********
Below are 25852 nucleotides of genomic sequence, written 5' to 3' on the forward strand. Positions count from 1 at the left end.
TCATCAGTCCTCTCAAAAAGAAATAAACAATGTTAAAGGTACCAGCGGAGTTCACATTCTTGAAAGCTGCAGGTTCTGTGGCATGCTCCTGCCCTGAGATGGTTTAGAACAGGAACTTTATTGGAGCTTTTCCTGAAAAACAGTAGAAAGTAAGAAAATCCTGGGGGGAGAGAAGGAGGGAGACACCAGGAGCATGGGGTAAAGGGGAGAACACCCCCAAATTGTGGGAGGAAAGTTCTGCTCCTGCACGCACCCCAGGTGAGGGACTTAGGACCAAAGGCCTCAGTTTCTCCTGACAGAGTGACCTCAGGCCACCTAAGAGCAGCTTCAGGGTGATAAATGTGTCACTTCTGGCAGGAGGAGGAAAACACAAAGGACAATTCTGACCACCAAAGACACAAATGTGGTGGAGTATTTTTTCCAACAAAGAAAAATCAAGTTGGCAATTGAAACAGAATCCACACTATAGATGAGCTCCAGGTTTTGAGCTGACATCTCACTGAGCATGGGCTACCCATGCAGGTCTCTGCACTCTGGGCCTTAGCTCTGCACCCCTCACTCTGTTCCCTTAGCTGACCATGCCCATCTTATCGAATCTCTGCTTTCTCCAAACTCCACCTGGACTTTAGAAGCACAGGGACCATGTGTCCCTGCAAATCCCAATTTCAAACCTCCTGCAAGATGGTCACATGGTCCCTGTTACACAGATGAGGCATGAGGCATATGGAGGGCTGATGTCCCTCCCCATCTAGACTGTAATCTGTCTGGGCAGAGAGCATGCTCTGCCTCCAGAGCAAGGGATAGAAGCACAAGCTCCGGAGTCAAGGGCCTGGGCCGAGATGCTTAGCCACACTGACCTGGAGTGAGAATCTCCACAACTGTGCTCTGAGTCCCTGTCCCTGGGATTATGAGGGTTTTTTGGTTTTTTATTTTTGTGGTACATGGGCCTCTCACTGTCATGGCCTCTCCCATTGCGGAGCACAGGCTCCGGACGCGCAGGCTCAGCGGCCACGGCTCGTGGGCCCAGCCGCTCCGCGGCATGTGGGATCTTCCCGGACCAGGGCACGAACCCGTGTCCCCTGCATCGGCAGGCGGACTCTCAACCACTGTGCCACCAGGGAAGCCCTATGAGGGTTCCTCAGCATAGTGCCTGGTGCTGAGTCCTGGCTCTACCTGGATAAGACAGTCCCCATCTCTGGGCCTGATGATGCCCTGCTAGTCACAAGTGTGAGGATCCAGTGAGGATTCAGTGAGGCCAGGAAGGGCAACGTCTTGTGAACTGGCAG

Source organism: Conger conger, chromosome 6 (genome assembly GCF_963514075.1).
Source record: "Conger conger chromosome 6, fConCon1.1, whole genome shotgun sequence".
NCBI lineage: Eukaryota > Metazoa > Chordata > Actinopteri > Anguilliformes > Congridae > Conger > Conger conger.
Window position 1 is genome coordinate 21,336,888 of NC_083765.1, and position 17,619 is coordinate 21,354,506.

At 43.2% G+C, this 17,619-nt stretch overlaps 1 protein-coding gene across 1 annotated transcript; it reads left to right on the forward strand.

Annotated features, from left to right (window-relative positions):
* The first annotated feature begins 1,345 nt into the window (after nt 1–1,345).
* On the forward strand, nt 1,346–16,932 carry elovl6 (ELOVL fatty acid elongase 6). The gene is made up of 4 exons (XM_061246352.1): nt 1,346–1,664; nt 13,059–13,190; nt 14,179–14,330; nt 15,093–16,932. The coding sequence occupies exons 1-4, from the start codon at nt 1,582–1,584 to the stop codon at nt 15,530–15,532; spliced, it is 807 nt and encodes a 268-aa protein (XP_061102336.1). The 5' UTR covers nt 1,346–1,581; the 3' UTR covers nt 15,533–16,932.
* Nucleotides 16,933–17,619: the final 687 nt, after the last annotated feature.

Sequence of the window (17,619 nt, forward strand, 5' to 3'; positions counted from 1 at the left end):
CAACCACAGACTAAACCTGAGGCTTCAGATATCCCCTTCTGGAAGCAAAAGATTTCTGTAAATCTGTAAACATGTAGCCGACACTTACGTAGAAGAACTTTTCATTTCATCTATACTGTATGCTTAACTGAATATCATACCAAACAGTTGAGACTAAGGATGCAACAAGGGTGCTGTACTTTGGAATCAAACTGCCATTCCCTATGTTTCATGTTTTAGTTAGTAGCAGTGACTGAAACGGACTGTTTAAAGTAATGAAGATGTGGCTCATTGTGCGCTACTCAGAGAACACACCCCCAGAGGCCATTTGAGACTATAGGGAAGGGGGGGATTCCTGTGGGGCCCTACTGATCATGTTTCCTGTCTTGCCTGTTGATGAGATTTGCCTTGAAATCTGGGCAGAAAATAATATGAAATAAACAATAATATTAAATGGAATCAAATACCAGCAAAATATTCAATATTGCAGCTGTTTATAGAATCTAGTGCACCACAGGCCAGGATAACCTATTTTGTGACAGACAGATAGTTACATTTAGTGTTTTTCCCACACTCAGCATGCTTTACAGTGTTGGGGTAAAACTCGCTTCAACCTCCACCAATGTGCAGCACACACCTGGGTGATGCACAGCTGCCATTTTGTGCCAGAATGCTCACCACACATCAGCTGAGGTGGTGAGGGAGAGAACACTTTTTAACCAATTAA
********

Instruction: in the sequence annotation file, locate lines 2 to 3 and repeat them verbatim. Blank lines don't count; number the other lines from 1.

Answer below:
TCATCAGTCCTCTCAAAAAGAAATAAACAATGTTAAAGGTACCAGCGGAGTTCACATTCTTGAAAGCTGCAGGTTCTGTGGCATGCTCCTGCCCTGAGATGGTTTAGAACAGGAACTTTATTGGAGCTTTTCCTGAAAAACAGTAGAAAGTAAGAAAATCCTGGGGGGAGAGAAGGAGGGAGACACCAGGAGCATGGGGTAAAGGGGAGAACACCCCCAAATTGTGGGAGGAAAGTTCTGCTCCTGCACGCACCCCAGGTGAGGGACTTAGGACCAAAGGCCTCAGTTTCTCCTGACAGAGTGACCTCAGGCCACCTAAGAGCAGCTTCAGGGTGATAAATGTGTCACTTCTGGCAGGAGGAGGAAAACACAAAGGACAATTCTGACCACCAAAGACACAAATGTGGTGGAGTATTTTTTCCAACAAAGAAAAATCAAGTTGGCAATTGAAACAGAATCCACACTATAGATGAGCTCCAGGTTTTGAGCTGACATCTCACTGAGCATGGGCTACCCATGCAGGTCTCTGCACTCTGGGCCTTAGCTCTGCACCCCTCACTCTGTTCCCTTAGCTGACCATGCCCATCTTATCGAATCTCTGCTTTCTCCAAACTCCACCTGGACTTTAGAAGCACAGGGACCATGTGTCCCTGCAAATCCCAATTTCAAACCTCCTGCAAGATGGTCACATGGTCCCTGTTACACAGATGAGGCATGAGGCATATGGAGGGCTGATGTCCCTCCCCATCTAGACTGTAATCTGTCTGGGCAGAGAGCATGCTCTGCCTCCAGAGCAAGGGATAGAAGCACAAGCTCCGGAGTCAAGGGCCTGGGCCGAGATGCTTAGCCACACTGACCTGGAGTGAGAATCTCCACAACTGTGCTCTGAGTCCCTGTCCCTGGGATTATGAGGGTTTTTTGGTTTTTTATTTTTGTGGTACATGGGCCTCTCACTGTCATGGCCTCTCCCATTGCGGAGCACAGGCTCCGGACGCGCAGGCTCAGCGGCCACGGCTCGTGGGCCCAGCCGCTCCGCGGCATGTGGGATCTTCCCGGACCAGGGCACGAACCCGTGTCCCCTGCATCGGCAGGCGGACTCTCAACCACTGTGCCACCAGGGAAGCCCTATGAGGGTTCCTCAGCATAGTGCCTGGTGCTGAGTCCTGGCTCTACCTGGATAAGACAGTCCCCATCTCTGGGCCTGATGATGCCCTGCTAGTCACAAGTGTGAGGATCCAGTGAGGATTCAGTGAGGCCAGGAAGGGCAACGTCTTGTGAACTGGCAG

Source organism: Conger conger, chromosome 6 (genome assembly GCF_963514075.1).